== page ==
NFL Nation: red zone
- Quarterbacks make their money on third down and in the red zone. If that’s the case, then Griffin needs to start earning his on third down. Defenses are blitzing him more, especially on third down, as they’re forcing him to win with his arm. But this also speaks to the importance of the early downs. When Griffin and the Washington Redskins' offense faces a third and four or less, he’s converted 7-of-13 third downs into first downs with his throws. But after that? Griffin’s passes have resulted in only 7-of-31 conversions. The key is the 31, which is way too many. That means that of his third-down drop-backs, 67.3 percent have been in third and five or more. And when it’s third-and-8 or more, Griffin’s throws have resulted in first downs only 3 of 19 times. Griffin did a good job in the second half against an underrated Oakland defense before the bye, converting 3-of-6 third downs with his arm. His ability to maneuver in the pocket helped convert two of those, a 32-yard pass to Logan Paulsen (who eventually fumbled) and ta 17-yard pass to Leonard Hankerson (on the go-ahead touchdown drive).
- In the red zone, Griffin has completed 11-of-20 passes for 81 yards, five touchdowns (one coming versus Oakland) and an interception. His completions, attempts and touchdowns are the league average in the red zone. Just for comparison: Dallas’ Tony Romo has completed 15-of-25 passes for 91 yards and nine touchdowns and an interception. And, looking a couple weeks out, Denver’s Peyton Manning is 27-31 with 15 touchdowns and no picks.
- From my guys at ESPN Stats & Information: “Through 5 weeks, every NFC East team has a losing record and the division has a combined record of 5-14, worst in the NFL. According to the Elias Sports Bureau, this is the only time an entire division has been under .500 through 5 weeks since the merger in 1970.” I still think, for now at least, that it'll take nine wins to capture the division.
- Griffin has scored just one rushing touchdown in the past 14 games after rushing for six in his first six games. Yes, the knee injury has had something to do with that, but at least last year so, too, did the way teams defended Washington in the red zone. They went to more man coverages, putting the receivers in a better situation and prompting Washington to throw more. The result: Griffin threw six touchdown passes in the red zone in his final five games compared to four in the first nine games. This season he has five touchdown passes in the red zone and no rushing attempts in the red zone. I would expect that to change the more comfortable he gets, whether on designed runs or scrambles.
- Stat that should give the Redskins optimism: Dallas has allowed a league-high 14 touchdown passes this season (the Cowboys have only allowed two rushing touchdowns). They’ve been horrible on downfield throws, with quarterbacks completing 56.8 percent of passes at least 15 yards downfield (compared to 49.5 percent last season). The NFL average is 42.5 percent. The inability to get consistent pressure with their four-man rush has been an issue; they've also faced quarterbacks willing to take shots downfield in Eli Manning, Peyton Manning and Philip Rivers.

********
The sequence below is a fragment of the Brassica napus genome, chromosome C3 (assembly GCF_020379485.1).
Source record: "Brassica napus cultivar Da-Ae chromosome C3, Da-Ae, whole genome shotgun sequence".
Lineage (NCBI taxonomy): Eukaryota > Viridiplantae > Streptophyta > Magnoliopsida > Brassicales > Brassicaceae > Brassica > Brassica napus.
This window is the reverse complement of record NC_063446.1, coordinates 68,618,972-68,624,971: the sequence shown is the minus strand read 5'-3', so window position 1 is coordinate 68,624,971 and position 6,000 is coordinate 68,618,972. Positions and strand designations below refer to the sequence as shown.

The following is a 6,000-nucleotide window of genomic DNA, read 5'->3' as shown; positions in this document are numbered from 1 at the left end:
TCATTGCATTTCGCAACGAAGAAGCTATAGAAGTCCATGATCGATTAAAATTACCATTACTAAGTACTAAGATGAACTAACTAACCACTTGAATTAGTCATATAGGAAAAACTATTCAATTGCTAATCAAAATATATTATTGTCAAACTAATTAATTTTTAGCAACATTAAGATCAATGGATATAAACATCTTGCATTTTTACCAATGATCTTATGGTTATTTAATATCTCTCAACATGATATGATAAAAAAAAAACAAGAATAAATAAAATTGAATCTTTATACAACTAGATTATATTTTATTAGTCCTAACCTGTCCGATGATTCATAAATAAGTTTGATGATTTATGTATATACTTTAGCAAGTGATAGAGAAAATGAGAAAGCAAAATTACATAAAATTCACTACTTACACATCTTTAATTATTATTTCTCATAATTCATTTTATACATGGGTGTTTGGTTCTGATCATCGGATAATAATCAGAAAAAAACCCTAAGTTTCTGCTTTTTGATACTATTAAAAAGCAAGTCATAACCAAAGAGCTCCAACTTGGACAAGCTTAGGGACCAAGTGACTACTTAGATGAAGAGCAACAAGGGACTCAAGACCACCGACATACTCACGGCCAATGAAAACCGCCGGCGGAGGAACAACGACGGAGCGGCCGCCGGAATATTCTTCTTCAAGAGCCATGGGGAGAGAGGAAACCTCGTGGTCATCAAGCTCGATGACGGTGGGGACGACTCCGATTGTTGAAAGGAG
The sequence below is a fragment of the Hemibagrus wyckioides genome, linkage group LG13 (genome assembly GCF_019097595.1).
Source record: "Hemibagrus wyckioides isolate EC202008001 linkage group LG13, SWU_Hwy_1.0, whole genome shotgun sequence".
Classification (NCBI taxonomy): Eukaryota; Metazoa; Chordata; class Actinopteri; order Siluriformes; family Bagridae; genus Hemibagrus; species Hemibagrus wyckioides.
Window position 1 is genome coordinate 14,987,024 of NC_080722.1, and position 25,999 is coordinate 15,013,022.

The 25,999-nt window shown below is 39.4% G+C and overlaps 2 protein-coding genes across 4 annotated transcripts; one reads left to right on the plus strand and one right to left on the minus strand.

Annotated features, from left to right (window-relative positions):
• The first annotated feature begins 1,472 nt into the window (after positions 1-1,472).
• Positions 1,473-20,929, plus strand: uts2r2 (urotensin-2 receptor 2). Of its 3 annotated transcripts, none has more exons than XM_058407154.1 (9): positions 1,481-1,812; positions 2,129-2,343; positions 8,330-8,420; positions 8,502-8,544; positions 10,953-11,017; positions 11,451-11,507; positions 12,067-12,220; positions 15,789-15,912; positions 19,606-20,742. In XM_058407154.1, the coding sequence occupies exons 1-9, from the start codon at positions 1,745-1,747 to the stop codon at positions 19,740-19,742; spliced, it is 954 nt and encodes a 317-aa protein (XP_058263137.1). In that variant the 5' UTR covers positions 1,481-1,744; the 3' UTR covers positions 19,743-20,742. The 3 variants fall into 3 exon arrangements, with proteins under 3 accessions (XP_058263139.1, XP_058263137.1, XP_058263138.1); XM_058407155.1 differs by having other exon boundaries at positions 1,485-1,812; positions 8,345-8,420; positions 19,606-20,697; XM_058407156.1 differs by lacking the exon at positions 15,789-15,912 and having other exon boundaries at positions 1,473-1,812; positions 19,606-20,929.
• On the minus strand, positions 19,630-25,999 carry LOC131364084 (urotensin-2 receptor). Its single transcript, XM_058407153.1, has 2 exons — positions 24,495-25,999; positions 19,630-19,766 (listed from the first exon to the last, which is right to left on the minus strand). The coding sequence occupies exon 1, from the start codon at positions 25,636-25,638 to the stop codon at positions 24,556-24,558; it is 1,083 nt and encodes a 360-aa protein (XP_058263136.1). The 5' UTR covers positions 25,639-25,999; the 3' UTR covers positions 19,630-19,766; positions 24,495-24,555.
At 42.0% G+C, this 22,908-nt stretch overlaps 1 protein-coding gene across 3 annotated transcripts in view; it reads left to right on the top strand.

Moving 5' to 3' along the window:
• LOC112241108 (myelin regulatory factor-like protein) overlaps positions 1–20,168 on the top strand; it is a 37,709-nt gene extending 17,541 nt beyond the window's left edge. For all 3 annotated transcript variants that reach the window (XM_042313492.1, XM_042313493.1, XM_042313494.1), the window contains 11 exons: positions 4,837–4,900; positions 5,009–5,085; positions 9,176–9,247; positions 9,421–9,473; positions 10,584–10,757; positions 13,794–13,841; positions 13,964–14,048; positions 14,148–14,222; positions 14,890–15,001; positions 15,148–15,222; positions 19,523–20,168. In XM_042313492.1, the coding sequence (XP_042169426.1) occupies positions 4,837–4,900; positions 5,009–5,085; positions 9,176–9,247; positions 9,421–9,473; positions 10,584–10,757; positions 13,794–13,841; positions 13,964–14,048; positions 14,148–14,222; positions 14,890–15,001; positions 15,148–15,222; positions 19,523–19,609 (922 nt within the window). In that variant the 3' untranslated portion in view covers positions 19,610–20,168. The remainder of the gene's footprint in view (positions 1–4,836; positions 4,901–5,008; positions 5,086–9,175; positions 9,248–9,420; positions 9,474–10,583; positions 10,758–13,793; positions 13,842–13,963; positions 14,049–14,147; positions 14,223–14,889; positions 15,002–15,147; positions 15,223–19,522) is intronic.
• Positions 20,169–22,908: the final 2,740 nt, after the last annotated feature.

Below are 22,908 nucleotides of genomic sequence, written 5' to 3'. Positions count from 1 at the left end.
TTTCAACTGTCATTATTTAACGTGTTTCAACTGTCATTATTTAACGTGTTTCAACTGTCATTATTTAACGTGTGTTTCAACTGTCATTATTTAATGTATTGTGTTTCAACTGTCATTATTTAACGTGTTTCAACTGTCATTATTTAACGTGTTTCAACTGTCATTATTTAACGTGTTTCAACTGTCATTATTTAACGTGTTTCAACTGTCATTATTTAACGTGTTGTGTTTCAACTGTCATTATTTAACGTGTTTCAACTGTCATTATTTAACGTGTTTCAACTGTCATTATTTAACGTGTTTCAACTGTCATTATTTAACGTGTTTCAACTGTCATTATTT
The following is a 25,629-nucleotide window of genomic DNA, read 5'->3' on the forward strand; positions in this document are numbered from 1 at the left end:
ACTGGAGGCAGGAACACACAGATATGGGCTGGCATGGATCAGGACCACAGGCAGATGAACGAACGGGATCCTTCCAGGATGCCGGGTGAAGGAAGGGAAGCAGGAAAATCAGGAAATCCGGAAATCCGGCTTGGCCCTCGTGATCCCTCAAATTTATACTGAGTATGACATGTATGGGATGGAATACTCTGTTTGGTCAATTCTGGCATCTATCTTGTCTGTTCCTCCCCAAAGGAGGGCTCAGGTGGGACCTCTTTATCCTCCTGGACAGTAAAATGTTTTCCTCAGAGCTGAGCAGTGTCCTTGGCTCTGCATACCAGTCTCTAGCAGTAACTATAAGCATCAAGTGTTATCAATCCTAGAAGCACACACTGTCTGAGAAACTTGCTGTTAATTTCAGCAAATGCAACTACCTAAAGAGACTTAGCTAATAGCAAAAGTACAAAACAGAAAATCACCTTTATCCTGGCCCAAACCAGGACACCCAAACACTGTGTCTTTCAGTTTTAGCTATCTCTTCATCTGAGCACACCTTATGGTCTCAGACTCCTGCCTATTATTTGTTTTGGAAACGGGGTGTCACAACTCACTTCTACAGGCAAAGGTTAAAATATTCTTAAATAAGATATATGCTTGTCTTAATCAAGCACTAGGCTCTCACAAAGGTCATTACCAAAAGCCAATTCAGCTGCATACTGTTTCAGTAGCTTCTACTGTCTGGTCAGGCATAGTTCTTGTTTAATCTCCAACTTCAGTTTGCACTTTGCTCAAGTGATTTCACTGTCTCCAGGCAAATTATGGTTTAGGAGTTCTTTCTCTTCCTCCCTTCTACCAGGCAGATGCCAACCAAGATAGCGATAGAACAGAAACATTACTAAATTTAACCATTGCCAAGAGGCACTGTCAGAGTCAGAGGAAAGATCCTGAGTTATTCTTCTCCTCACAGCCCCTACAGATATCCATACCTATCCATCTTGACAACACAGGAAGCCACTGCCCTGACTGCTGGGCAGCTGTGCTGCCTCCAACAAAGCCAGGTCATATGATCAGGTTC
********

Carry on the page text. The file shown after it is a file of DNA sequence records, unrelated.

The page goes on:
- Stat that won’t provide optimism: Dallas receiver Dez Bryant has an NFL-best 16 touchdown receptions since Week 10 of the 2012 season. That’s five more than the next highest total (Denver’s Wes Welker). Bryant has caught a touchdown pass in 11 of those 13 games. One in which he did not? The 2012 season finale at Washington.
- Romo has thrown eight interceptions in his past 14 games; five occurred in the two losses to Washington last season.
As you might have noticed, we NFL bloggers have been the recent beneficiaries of a cool daily statistic package from ESPN Stats & Analysis. We got one the other day that I've been staring at for most of the afternoon. (When I wasn't chatting.)
It's called the "Red Or Not" list and provides a different, and probably more valuable, way to view red zone success. Instead of measuring scoring efficiency on offense and defense, it looks at red zone possessions -- operating on the belief that most teams get something when they get to the red zone, so the important factor is how often they get there or keep their opponents away.
Subtracting defensive possessions from offensive possessions provides a plus-minus rating for each team. Last season, the 12 playoff teams ranked in the top 13 of this list. Here's an updated look at the entire league, with NFC North teams bolded. For those of you who like this sort of thing, let us know what you think.